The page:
​Edward II ruled England in the early 14th century. He was the first king since the Norman Conquest of 1066 to be deposed. A portrait of a polarizing king and his unprecedented downfall.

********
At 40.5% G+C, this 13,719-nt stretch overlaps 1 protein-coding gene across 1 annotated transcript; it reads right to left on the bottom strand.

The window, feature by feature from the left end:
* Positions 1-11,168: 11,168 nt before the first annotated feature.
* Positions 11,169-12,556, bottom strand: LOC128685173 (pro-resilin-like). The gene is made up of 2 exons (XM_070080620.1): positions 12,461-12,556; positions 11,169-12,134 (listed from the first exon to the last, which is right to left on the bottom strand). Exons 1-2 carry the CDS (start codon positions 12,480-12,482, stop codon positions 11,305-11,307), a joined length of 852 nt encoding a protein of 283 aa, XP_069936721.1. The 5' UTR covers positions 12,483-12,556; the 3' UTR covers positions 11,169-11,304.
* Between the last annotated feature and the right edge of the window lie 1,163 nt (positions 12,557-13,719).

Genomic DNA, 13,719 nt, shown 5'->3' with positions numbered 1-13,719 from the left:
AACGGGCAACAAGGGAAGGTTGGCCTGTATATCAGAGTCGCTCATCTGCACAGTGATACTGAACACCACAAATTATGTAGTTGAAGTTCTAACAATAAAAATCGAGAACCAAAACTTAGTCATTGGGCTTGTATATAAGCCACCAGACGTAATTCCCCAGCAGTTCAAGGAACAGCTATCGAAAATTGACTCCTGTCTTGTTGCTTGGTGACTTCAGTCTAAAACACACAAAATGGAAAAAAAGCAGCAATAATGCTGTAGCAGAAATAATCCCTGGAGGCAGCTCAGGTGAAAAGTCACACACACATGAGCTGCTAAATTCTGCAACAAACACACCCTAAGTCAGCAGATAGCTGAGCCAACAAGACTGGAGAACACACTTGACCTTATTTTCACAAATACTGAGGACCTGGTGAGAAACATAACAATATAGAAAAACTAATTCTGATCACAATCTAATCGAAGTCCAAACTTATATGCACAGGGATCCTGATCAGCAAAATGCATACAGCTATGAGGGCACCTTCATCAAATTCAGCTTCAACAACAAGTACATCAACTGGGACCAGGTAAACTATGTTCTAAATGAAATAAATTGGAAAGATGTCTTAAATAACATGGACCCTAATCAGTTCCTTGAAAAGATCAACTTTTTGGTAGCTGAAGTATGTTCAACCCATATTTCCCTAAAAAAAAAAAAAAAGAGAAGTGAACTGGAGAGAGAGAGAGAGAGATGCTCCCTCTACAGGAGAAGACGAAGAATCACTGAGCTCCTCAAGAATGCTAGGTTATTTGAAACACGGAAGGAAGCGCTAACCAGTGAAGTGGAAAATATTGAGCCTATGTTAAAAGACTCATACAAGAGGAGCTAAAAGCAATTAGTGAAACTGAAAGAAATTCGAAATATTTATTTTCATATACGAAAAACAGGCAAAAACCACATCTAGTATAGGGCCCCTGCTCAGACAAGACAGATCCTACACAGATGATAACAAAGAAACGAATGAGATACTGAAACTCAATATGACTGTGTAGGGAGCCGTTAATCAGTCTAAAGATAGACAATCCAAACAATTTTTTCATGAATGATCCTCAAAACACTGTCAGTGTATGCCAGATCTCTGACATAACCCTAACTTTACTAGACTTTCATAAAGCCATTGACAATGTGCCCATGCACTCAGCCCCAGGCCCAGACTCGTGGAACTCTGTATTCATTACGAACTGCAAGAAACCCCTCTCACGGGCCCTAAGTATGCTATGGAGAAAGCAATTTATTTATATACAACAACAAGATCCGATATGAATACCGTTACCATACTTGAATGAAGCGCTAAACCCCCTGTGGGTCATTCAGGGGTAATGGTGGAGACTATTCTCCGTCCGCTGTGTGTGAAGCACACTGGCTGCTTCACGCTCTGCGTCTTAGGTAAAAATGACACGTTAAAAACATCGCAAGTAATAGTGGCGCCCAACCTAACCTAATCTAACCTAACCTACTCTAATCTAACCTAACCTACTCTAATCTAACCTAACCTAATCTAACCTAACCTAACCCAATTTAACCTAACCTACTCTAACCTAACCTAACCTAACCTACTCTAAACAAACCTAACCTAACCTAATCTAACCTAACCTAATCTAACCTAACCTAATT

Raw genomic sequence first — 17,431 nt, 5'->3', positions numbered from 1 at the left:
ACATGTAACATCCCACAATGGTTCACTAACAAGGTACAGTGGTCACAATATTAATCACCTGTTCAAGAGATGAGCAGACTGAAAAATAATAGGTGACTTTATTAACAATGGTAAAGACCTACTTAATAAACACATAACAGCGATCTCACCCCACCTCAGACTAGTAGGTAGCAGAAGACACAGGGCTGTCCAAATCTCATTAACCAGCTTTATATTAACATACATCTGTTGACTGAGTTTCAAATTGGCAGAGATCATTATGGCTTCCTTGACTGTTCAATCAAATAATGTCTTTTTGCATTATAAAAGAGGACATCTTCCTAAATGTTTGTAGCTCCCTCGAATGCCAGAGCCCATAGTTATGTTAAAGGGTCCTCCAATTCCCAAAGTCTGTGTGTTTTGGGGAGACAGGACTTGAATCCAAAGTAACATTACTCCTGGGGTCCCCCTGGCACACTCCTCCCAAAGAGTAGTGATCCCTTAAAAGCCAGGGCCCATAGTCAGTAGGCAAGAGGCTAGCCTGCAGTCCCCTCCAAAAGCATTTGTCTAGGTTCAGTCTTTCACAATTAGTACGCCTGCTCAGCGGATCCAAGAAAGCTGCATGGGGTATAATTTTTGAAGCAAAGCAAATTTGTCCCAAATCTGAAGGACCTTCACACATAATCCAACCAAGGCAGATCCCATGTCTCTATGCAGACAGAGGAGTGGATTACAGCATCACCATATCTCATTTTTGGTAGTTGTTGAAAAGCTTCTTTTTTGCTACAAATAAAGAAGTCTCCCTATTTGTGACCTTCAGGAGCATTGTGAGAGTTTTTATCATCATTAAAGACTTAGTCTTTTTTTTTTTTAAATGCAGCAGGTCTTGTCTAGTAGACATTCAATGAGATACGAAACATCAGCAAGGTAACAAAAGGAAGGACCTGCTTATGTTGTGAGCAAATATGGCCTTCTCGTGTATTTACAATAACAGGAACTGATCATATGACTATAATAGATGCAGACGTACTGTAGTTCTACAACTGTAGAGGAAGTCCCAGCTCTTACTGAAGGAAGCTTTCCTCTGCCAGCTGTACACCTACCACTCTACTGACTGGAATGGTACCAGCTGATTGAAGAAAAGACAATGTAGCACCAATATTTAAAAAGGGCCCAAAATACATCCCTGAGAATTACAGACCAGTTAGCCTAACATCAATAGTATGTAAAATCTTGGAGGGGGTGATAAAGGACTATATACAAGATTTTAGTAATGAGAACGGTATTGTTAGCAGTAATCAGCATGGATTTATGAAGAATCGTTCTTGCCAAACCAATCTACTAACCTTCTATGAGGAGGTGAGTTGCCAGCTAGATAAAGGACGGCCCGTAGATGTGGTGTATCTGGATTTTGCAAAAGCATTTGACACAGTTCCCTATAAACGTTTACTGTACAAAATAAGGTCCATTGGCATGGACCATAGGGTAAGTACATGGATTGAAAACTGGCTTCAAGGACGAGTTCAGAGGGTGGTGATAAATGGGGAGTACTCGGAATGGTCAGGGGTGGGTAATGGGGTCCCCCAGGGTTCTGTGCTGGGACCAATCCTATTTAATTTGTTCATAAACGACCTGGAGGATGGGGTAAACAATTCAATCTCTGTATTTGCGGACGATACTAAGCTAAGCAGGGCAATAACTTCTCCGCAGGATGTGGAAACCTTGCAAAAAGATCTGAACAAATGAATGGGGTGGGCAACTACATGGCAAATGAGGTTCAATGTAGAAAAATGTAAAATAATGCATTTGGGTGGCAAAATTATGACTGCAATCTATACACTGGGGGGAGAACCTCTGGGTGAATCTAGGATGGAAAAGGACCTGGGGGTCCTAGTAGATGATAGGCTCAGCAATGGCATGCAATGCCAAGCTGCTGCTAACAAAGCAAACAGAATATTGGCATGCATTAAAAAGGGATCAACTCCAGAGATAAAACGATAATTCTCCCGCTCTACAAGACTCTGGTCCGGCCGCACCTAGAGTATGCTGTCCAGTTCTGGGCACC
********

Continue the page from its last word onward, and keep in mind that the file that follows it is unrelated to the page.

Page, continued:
As historians and many of his contemporaries would agree, Edward II, who ruled England at the start of the 14th century, was not a good king. But it has to be said, they weren’t easy times either: from his father, Edward I, he inherited a bloody conflict with the Scots which flared up again and again; and he had to battle with the English barons and their parliaments for real control of power over the land. His preference for the activities of simple folk such as roofing, swimming or rowing was a source of suspicion among his peers, but even more so his relationship with favourite male figures, from whom he took counsel. His opponents accused him of homosexual activity. What’s more, a devastating famine ravaged the country, triggered by catastrophic rains and cruel winters. Finally, his own wife, daughter of the French king, mobilised an army against him and invaded England, ending with the king being forced to abdicate. With the help of historians, we present a portrait of a polarizing king in dramatic times and tell of his demise against a backdrop of scenes of English, Scottish and Welsh landscapes. In addition, elaborate and colourful illustrations help bring Edward’s era back to life.